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Closing note on the Strategic Initiative with the European Commission on the revision of the European citizens’ initiative (ECI) regulation (SI/6/2017/KR)

The European citizens’ initiative (ECI) constitutes one important example of how citizens can participate in the democratic life of the European Union. In this strategic initiative with the European Commission, the Ombudsman suggested ways of improving the ECI procedure.

These suggestions for improvements preceded the Commission’s public consultation on the revision of the regulation on the citizens’ initiative. The purpose of this revision is to make it easier for European citizens to participate in the democratic decision-making process of the EU, and to make the ECI procedure more user-friendly. The Ombudsman’s suggestions on how to achieve this were inspired by the principles of independence, transparency, and meaningful engagement with stakeholders and the wider public.

The Ombudsman is pleased that her suggestions were largely taken on board in the Commission’s proposal for the revision of the ECI regulation, and that all are reflected in the agreement between the co-legislators on the outcome of this revision.

The Ombudsman stresses however that continued public engagement and engagement with the organisers and potential organisers is the key to making a success of the ECI tool.

When the new rules are applied, the Ombudsman will be looking critically at how they are followed in practice. Meanwhile, the Ombudsman will deal with any complaint concerning the ECI procedure that is submitted and is admissible.


1. Background

1. The European citizens’ initiative (ECI) is referred to as a participatory democracy instrument through which EU citizens can suggest concrete legal changes to the European Commission. Once an initiative gathers 1 million signatures, or ‘statements of support’, and meets all the validity criteria, the Commission decides on what follow-up action to take. As such, the ECI constitutes one important example of how citizens can participate in the democratic life of the European Union.

2. This note looks at the impact of the European Ombudsman’s efforts to improve the European Citizens’ Initiative (ECI) procedure, taking into account the agreement reached between the European Parliament and the Council of the EU on the revision of the ECI regulation.[1]

3. On 11 July 2017, the Ombudsman wrote to the Commission suggesting ways to improve the ECI procedure (SI/6/2017/KR).[2] This letter drew on the Ombudsman’s guidelines stemming from her own-initiative inquiry into the functioning of the ECI (OI/9/2013/TN), as well as complaints received about the ECI procedure.[3]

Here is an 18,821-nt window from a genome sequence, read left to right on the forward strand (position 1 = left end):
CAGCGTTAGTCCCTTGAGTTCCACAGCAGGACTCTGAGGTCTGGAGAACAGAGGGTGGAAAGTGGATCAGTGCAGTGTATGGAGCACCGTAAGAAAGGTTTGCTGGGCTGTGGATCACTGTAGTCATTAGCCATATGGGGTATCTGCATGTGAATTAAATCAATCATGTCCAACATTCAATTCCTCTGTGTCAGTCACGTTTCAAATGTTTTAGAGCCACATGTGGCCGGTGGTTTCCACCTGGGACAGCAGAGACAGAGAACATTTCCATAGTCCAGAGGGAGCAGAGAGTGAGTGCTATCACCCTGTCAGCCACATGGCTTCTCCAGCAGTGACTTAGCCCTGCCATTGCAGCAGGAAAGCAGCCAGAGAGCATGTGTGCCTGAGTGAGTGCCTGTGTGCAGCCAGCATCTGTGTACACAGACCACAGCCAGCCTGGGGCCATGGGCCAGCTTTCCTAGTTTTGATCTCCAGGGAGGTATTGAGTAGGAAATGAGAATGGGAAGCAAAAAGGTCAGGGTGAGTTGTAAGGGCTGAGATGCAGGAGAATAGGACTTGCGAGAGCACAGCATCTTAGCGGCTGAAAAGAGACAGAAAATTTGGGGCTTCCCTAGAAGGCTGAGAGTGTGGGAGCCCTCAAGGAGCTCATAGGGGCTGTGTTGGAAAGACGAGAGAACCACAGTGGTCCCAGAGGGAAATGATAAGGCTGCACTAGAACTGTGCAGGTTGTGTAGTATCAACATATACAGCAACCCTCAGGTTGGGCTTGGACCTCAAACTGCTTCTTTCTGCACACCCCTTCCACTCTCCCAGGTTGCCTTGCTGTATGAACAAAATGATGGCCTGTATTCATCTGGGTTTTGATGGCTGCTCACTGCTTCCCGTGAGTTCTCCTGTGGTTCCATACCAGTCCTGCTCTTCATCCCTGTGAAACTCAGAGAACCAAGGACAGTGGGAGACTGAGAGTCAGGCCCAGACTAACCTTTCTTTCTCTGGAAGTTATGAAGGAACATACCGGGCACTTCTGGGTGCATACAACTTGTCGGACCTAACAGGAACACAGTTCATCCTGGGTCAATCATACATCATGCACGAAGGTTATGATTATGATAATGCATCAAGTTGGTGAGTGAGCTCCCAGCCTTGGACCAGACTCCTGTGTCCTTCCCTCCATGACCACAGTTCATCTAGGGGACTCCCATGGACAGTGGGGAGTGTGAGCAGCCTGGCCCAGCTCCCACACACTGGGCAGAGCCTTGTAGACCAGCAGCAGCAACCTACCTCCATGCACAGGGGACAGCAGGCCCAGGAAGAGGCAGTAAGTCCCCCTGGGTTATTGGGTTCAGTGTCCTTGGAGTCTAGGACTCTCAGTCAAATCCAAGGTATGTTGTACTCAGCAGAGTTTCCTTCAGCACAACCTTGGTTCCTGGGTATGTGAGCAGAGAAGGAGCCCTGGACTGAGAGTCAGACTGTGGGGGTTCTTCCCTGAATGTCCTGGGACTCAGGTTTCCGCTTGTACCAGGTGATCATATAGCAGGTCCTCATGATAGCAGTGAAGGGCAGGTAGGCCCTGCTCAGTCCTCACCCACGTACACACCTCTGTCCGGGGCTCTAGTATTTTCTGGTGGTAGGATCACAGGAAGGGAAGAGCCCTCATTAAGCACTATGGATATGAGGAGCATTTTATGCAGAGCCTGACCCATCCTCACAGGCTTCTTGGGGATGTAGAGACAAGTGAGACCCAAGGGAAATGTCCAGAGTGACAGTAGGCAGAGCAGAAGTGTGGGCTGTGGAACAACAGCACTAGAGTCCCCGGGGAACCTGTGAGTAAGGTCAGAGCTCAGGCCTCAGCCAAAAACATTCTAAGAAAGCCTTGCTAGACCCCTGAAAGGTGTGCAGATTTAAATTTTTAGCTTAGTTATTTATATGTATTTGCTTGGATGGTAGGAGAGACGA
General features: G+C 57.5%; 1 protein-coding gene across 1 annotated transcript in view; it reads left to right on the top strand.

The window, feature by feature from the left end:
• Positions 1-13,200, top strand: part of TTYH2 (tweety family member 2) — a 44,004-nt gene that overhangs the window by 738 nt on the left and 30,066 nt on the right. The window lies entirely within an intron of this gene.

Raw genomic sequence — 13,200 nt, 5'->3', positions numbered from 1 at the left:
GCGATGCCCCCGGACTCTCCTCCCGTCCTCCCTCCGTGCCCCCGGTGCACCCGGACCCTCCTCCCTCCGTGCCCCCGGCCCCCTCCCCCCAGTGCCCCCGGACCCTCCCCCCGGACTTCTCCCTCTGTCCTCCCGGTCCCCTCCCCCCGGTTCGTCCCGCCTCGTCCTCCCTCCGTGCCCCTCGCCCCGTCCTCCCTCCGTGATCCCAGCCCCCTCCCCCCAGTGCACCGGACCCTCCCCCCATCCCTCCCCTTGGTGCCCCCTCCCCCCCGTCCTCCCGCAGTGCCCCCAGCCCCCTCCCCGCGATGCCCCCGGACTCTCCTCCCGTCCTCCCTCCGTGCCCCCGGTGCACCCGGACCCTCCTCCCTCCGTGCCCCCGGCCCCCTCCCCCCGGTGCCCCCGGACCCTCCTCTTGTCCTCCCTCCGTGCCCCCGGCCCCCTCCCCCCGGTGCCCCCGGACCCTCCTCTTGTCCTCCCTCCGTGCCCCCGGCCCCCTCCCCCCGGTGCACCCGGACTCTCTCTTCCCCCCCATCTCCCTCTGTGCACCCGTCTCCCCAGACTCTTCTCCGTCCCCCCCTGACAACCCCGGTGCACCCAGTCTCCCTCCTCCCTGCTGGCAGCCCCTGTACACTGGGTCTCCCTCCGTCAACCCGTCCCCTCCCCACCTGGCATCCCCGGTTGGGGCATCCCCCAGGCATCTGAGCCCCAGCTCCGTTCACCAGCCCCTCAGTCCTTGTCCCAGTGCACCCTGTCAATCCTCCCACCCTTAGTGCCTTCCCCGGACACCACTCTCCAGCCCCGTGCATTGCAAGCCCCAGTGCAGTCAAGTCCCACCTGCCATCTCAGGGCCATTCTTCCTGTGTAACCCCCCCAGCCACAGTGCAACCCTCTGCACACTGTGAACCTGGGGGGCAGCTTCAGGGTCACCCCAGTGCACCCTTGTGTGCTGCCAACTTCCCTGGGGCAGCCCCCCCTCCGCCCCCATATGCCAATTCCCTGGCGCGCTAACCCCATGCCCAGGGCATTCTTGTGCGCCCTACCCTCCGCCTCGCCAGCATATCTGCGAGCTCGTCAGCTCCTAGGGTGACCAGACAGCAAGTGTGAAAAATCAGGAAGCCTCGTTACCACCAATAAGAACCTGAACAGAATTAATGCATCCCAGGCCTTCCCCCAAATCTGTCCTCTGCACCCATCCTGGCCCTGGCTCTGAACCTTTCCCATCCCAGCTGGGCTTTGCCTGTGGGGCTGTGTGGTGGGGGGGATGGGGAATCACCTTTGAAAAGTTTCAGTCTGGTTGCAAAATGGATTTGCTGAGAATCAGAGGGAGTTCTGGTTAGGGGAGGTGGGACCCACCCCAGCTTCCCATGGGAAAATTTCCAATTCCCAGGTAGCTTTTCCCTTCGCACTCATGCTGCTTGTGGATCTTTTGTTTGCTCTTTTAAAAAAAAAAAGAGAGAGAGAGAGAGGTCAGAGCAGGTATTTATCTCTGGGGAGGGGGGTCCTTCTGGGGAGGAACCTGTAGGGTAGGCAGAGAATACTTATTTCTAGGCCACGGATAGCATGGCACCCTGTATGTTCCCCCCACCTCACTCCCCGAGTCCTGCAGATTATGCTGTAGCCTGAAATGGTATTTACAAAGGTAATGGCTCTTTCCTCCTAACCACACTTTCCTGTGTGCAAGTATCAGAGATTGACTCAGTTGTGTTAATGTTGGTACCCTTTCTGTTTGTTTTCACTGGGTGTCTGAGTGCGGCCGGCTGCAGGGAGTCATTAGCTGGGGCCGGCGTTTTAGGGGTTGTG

4. On 6 September 2017, the Commission replied that it welcomed the Ombudsman’s suggestions as very valuable input for its proposal to revise the ECI regulation.[4]

5. On 12 December 2018, Parliament and Council reached an agreement on the Commission’s proposal. The procedure to revise the ECI procedure is now completed. The revised ECI regulation was published in the Official Journal of the EU.[5]

6. The regulation will apply as of 1 January 2020.

2. Strategic initiative

7. The Ombudsman’s suggestions are set out in annex, along with relevant aspects of the co-legislators’ agreement on the revision of the ECI regulation. The overview is subdivided into suggestions that seek to improve how to i. organise ECIs, ii. support ECIs and iii. make ECIs more impactful. For example, the Ombudsman urged that the registration process for ECI proposals is made more efficient, including through providing helpful, clear and accurate advice to ECI organisers; that the needs of persons with disabilities are addressed throughout the ECI procedure; and that the EU institutions ensure that the public debate that follows ECIs that have reached one million or more statements of support is inclusive and transparent.

3. Conclusion

8. The Ombudsman welcomes the fact that many of the suggestions she made have been taken into account either in the original Commission proposal or as a result of the work of the co-legislators. By way of example, while the Ombudsman’s point on funding and sponsorship transparency was not in the Commission’s proposal, it is encouraging to note that it ultimately was included in the agreement on the revision.

9. The Ombudsman stresses that continued public engagement and engagement with the organisers and potential organisers is key to making a success of the ECI tool.

10. When the new rules enter into force, the Ombudsman will be looking critically at how they are followed in practice. Meanwhile, the Ombudsman will deal with any complaint concerning the ECI procedure that is brought to her attention.